We’ve been lucky as sewers the past few years that there are so many smaller pattern companies popping up and putting out great stuff!
No more taping things together with A4 paper unless you are really, really into it!
Recently we had Papercut Patterns “Saiph Tunic” show up on the workroom tables and we have a few comments… Let’s get it done.
First of all, this packaging and marketing is absolutely beautiful.
For around US$15 you get a flat pattern box (not just an envelope) with the logo cut out and some of the sturdiest paper patterns we’ve seen that weren’t self-drafted. This is a real delight. They say they “aim to use recycled materials where possible” and it would be interesting to look into that more, but still – so far so good considering that the big-4 companies can’t get it together to print a pattern less than $15 US that lasts more than two pinnings. This is actually something that will give you multiple hard pinnings and definitely scores and scores of tracings.
The instructions were clear and straightforward. It will be interesting to see what some of the other patterns from the company that get used up here are like. This tunic was absolutely fine for a beginner-intermediate sewer.
Erin worked it up in a medium-lightweight seersucker with white cotton bias binding. The back closure is a simple button and bias-loop. Here is her final result:
Erin’s tastes in patterns generally tend to run to a kind of 1960’s A-line like this project, so the belted look was more both to her taste as well as more flattering in general. If it helps other sewers gauge the look and size, Erin is generally just on the smaller side of a Standard pattern size 12 – with a smaller than average waist.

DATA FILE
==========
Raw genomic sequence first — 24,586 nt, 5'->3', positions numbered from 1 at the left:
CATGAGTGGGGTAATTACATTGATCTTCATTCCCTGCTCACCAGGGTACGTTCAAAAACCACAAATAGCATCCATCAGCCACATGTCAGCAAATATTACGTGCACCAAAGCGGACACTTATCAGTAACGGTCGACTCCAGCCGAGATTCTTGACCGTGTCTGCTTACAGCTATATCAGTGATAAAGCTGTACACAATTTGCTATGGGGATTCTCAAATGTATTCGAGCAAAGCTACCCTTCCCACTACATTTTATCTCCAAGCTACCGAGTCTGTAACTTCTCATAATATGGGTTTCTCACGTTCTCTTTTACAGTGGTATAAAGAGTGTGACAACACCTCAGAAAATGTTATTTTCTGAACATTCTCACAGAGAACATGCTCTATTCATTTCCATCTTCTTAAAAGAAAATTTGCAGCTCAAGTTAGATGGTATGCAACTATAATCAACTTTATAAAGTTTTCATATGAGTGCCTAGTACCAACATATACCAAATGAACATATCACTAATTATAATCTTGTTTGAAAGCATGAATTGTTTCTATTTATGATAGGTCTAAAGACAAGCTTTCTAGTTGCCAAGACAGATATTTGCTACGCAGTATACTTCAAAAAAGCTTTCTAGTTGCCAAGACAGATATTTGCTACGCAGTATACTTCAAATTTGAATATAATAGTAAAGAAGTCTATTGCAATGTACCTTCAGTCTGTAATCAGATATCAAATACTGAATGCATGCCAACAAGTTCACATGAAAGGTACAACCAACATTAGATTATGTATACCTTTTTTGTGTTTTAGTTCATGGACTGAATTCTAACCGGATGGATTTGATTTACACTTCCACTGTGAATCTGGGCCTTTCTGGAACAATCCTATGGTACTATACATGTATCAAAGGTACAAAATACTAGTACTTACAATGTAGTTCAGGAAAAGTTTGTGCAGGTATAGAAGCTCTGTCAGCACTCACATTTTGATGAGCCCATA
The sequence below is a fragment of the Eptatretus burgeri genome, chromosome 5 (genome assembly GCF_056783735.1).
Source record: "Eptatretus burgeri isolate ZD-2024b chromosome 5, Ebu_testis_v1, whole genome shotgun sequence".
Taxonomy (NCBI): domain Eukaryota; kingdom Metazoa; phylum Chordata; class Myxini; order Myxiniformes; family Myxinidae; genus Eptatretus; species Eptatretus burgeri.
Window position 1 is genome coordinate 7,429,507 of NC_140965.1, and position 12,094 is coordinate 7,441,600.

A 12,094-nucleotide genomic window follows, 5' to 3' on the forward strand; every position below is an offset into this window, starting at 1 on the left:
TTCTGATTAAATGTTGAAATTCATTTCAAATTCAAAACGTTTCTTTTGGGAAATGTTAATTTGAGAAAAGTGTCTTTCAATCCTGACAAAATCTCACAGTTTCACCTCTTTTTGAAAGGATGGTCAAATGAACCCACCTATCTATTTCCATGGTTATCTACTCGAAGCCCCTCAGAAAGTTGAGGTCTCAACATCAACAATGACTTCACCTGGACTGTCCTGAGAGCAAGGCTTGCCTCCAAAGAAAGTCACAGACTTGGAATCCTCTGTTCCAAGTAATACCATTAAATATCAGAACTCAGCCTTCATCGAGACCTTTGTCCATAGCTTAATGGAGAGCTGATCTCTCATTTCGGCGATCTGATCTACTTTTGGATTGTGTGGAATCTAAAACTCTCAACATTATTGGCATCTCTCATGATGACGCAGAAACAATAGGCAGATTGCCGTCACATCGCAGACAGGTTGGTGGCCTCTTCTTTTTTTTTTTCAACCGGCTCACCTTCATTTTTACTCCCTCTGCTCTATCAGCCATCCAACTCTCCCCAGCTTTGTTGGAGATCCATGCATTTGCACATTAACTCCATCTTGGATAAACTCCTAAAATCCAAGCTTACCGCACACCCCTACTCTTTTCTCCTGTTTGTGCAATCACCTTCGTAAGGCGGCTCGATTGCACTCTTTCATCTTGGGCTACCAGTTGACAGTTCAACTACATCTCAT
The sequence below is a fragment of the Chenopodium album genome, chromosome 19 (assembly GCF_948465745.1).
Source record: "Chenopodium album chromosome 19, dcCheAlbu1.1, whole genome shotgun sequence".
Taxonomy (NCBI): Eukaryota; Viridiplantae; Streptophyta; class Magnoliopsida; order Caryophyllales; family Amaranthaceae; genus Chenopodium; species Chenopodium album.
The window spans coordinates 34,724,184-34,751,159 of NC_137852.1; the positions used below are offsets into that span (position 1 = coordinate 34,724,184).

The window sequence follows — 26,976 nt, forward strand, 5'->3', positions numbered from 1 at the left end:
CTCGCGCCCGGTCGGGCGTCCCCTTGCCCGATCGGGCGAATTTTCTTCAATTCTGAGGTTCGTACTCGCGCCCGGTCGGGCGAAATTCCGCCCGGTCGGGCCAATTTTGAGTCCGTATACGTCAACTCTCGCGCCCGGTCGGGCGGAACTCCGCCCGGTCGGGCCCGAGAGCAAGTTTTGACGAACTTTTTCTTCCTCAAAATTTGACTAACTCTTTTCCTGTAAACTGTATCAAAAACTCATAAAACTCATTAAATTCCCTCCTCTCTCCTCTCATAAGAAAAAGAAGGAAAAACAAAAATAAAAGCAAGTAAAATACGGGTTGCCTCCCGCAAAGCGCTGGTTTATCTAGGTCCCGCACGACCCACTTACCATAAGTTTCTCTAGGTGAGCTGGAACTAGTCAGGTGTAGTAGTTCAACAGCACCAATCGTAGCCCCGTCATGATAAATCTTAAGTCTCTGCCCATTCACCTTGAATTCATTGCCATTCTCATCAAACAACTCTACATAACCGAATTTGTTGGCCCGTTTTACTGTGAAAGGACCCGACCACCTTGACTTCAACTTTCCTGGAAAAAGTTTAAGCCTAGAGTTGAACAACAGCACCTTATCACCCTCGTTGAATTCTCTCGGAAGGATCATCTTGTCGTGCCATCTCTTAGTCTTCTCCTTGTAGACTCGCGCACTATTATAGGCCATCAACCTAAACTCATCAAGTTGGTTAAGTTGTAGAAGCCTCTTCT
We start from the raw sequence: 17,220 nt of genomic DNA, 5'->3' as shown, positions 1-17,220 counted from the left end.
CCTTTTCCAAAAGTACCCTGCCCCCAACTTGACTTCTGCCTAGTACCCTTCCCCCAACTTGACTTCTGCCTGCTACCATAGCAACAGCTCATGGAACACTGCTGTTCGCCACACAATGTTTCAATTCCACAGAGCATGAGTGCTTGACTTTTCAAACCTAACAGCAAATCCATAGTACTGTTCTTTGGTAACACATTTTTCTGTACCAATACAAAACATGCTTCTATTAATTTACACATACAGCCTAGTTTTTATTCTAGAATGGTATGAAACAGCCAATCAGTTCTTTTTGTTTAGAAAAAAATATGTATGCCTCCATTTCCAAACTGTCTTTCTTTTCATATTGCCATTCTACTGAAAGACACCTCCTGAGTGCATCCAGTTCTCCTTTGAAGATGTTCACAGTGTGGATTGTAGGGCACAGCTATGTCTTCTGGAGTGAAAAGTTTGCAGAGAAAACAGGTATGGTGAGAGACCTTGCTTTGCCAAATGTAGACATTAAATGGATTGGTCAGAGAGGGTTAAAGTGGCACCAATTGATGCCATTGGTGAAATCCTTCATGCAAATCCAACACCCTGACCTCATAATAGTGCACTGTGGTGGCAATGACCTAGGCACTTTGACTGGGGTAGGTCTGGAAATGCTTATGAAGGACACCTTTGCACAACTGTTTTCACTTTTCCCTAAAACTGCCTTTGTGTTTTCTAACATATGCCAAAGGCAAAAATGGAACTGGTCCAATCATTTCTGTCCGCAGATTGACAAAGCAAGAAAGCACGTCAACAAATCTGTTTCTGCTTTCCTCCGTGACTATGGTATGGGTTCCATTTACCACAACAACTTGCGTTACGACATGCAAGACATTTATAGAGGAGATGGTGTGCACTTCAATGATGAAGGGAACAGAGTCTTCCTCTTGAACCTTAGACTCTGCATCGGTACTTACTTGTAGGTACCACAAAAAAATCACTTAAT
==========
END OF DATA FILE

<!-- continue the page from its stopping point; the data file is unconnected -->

Some notes about this particular pattern:
• It is SHORT. Erin is only like 5’3″ and doesn’t mind things being short, but she added 2″ to the length in this finished version. She added it to the bottom of the bodice itself so that the proportion of the ruffle/flounce wasn’t thrown off. It would have to be worn with tights most of the time if she hadn’t added the extra length.
• If you are going to make this to be worn without a belt, most women will find it more flattering to make it out of a fabric that has a little more slink and drape to it. This would be amazing in any number of fabrics – challis, faille, charmeuse, all kinds of lightweight cottons, linens, and light crepes. The heavier the fabric, the more it is going to stand away from the body. The blue fabric they use in the online catalogue looks like a nice silk or perhaps a rayon. We are in the mood to tell everyone to make everything out of silk faille lately, so that goes for this, too.
• If you are making this, think about the balance between fit and drape. If you over-fit these tunics or sack dresses, you are going to struggle to get into them or need a zipper. They start to lose their shape and style if you aren’t careful.
• As Erin worked through the instructions for the back closure, they could have been a little clearer. The way they have you finish the back of the neckline needs just a little bit of adjustment to the sequence if you want it to be perfect. It is absolutely fine/acceptable as it is, but it could be better if they would re-sequence it. We’ll get her back up here to go through the finer points of it in a few days.
Overall, just a delightfully simple pattern that just about anybody can follow directly right out of the box and most bare-bones beginners could get their heads around without too much trouble. They’ve got a good Instagram and online presence too, so you can tell this whole operation is run by folks who both know what they are doing and really care about their product as they sell it.
Just a great experience.
You can buy the Saiph Tunic here.
You can read about the Saiph Tunic on Pattern Review here.